Photo courtesy of Souley Vegan.
Fierce Femme is an ongoing California.com series showcasing female entrepreneurs who are disrupting their respective industries, breaking barriers, and blazing new trails.
“My grandfather came to Oakland from Louisiana when he was 18,” says Tamearra Dyson, chef-owner of Souley Vegan. “He worked hard in Oakland, so I just have an energy connection to Oakland. And I’m from the Bay Area, so it’s home to me.”
Talking with Dyson, it’s easy to get inspired as she talks about living her California dream. Over the years, Dyson has blossomed into an incredibly fierce leader in vegan Creole cuisine, creating decadent concoctions such as New Orleans okra gumbo, Louisiana hot links, roasted zucchini étouffée, and seitan jambalaya. You’d never know that she opened the doors to Souley Vegan with only $26 to her name.
“Everyone said I was crazy because I was a single mother [with] no savings—not anything, really. I didn’t have anything except my dream,” Dyson explains. “So, I just went for it. Logically speaking, it probably wasn’t the smartest thing, but in terms of my spirit, it was absolutely the right decision.”
Souley Vegan opened near Jack London Square in 2009, just two years after Dyson gave up her stable career in the medical industry to pursue her ambition and pave her own way. She was determined, and somewhere deep down, Dyson always knew she would create her own destiny—going so far as to tell her childhood friends she wanted to be a nurse and own a restaurant. Little did she know she’d grow up to do just that.
But tenacity wasn’t the only factor that influenced her success. “It’s just trial and error,” Dyson says nonchalantly when I ask how she makes roux (the base for many Cajun classics) without dairy products. “Anything can be done. All I have to do is look at something and understand it, and I can duplicate it.” She goes on to say that everything in her plant-based eatery is made from scratch and seasoned with Louisiana spices and a pinch of basil (her personal favorite)—resulting in dishes that are full of flavor and, more importantly, full of heart.
Souley Vegan’s positive reception could have easily changed Dyson’s outlook, but she remains as committed to making a difference in the community as she is to expanding her internationally recognized, plant-based empire. “If you’re not giving, I don’t know what you’re doing with your life,” she exclaims. “That’s what it’s all about—it’s all about giving.” So, when she’s not at her restaurant, you can find her sourcing ingredients from Oakland-based farm Acta Non Verba, mentoring young girls, and sharing her experience with the community.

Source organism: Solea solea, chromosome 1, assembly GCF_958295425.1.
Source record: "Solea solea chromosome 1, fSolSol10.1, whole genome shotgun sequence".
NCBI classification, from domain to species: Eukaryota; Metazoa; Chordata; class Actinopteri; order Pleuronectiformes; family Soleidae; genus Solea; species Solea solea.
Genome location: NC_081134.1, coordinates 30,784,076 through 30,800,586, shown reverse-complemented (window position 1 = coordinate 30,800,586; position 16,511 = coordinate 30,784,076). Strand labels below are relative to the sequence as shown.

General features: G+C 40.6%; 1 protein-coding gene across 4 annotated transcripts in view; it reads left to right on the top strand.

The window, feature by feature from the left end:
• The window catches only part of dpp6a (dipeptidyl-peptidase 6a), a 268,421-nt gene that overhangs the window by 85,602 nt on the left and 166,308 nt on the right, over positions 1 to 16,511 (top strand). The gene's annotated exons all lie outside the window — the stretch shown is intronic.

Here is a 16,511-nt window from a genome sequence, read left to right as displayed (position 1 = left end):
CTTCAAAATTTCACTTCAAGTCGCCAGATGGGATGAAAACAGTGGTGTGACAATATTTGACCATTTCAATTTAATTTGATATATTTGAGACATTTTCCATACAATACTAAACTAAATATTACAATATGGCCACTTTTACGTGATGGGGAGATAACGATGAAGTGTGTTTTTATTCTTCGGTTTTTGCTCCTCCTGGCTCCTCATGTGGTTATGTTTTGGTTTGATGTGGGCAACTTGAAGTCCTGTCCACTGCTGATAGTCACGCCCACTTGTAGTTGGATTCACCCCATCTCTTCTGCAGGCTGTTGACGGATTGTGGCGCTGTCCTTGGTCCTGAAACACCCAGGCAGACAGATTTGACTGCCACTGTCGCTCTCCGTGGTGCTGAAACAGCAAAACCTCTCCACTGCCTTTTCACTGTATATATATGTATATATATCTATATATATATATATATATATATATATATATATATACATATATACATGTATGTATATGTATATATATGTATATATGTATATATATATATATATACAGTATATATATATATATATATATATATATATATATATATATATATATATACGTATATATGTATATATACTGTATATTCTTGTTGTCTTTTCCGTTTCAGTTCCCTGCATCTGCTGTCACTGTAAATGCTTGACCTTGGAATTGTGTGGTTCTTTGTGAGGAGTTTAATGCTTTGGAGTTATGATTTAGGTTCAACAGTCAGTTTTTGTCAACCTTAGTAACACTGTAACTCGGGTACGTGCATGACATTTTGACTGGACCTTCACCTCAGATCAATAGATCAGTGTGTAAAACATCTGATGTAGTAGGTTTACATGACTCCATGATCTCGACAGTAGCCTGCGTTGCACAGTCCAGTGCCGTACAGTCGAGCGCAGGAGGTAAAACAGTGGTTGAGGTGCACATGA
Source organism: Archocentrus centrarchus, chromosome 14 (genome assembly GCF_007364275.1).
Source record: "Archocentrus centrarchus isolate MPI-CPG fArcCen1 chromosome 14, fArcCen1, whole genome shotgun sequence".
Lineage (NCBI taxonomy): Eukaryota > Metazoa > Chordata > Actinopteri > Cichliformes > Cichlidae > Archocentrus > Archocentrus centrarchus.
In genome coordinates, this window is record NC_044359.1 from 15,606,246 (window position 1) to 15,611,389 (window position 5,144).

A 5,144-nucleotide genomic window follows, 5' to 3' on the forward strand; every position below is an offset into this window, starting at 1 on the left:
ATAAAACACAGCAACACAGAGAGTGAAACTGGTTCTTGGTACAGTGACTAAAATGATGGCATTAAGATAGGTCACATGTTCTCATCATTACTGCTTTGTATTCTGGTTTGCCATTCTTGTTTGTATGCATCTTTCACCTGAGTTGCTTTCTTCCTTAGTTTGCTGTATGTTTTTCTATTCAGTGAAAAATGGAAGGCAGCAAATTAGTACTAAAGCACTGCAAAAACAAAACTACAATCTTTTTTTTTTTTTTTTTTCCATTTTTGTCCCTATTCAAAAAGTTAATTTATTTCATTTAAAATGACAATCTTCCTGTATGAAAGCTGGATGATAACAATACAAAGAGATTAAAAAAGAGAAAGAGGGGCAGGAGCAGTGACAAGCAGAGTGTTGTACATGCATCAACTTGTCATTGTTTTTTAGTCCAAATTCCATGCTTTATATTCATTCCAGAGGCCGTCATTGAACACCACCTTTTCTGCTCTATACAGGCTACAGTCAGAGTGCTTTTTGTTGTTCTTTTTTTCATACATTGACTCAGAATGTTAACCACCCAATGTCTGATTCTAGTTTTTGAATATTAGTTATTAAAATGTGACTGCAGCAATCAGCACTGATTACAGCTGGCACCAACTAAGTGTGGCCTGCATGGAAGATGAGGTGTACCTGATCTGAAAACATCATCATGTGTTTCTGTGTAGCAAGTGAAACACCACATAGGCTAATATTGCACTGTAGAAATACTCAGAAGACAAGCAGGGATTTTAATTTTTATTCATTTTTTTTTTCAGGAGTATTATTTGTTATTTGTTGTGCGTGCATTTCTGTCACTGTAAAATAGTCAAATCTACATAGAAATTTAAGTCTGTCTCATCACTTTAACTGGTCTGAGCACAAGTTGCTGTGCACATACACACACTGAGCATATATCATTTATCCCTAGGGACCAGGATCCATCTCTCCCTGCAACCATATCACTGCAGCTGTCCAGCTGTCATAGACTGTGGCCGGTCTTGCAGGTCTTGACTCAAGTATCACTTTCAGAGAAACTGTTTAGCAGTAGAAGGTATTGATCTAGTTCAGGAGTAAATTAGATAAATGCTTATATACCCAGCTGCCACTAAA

Though misconceptions about vegan food still remain—many people mistakenly believe the cuisine is strictly healthy and consists entirely of vegetables—Dyson focuses on the positive impact of the growing movement in California, saying: “In terms of the environment and saving not only the planet but also the animals, I’m very happy that people are more aware. I see [vegan cuisine] becoming not just a movement, but a lifestyle.”
While her grace and zest for life make you think she’s always had it figured out, entrepreneurship has been full of challenges. Dyson turned her family’s love of cooking into a profession when she realized she had something to offer that nobody had experienced before. But the journey has become much more important than the destination. As it turns out, nothing can stop her—not even losing an apartment, losing a vehicle, or having bad credit were too great of challenges—and it’s that grit that showcases her California soul.
After weathering the storm for a decade, Dyson is full of wisdom when it comes to entrepreneurship and is more than willing to share her best advice with anyone who asks. “Nothing is really going to prepare you for what you’re going to be doing,” she says, before quelling the notion that owning a business is glamorous. Long days and tons of work are part of most entrepreneurs' journeys, but according to Dyson, overcoming fear, letting go of negative energy, and allowing yourself to become the person you were meant to be are well worth the effort.
“I believe that you are tested, and if you want something out of life, you’re going to have to work hard for it. And the more you want, the more you’re going to have to work,” she shares. “But trials and challenges are all okay, because they build you into the person you’re supposed to become. If you don’t face those challenges, you’ll never know who you were supposed to be.”
Whether you’re looking for an inspiring role model or a comforting plate of plant-based food, Souley Vegan is a great place to start.
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